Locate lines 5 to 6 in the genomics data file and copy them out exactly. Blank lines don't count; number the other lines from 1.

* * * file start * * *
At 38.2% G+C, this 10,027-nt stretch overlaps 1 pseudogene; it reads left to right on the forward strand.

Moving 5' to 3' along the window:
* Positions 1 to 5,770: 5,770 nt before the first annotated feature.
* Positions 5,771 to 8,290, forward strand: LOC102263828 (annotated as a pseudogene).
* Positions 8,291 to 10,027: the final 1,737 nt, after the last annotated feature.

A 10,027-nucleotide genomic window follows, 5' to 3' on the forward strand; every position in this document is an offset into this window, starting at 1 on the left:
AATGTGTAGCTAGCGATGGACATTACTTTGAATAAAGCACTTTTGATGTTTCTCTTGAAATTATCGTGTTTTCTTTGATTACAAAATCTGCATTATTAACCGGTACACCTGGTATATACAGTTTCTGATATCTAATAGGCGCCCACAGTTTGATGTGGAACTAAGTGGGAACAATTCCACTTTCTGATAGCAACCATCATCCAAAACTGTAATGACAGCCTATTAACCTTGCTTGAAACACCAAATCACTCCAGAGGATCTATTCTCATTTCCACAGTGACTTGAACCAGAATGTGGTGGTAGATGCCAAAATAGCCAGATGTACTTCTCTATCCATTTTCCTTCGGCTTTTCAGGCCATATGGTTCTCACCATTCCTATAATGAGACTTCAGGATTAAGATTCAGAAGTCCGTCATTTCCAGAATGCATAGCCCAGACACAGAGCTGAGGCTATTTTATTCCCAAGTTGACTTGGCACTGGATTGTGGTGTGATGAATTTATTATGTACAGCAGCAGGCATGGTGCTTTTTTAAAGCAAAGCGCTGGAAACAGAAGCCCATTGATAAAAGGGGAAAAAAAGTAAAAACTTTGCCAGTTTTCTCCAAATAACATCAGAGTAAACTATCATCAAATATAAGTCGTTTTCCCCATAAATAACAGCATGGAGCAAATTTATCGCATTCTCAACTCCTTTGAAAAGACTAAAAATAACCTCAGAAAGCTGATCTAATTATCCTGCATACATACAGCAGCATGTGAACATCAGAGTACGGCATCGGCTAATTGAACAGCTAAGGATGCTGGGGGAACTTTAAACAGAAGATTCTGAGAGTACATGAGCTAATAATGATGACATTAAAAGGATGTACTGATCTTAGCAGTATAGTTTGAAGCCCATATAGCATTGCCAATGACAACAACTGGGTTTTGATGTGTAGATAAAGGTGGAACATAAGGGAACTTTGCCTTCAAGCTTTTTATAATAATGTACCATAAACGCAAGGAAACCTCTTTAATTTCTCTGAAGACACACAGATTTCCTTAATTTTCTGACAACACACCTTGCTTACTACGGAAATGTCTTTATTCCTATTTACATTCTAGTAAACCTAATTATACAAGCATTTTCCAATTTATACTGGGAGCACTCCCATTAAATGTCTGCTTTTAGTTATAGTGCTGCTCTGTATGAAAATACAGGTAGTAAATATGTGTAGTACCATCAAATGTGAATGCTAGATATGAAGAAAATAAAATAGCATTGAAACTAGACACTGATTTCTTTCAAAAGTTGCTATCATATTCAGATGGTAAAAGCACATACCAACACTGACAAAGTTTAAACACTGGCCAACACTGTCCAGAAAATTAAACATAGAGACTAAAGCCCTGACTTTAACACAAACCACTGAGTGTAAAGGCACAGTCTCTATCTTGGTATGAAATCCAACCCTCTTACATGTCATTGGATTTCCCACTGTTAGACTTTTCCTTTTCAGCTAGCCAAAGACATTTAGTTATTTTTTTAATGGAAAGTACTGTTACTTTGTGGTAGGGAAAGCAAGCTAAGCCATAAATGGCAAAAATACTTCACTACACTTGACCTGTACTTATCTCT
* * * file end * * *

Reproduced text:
* Positions 8,291 to 10,027: the final 1,737 nt, after the last annotated feature.

A 10,027-nucleotide genomic window follows, 5' to 3' on the forward strand; every position in this document is an offset into this window, starting at 1 on the left: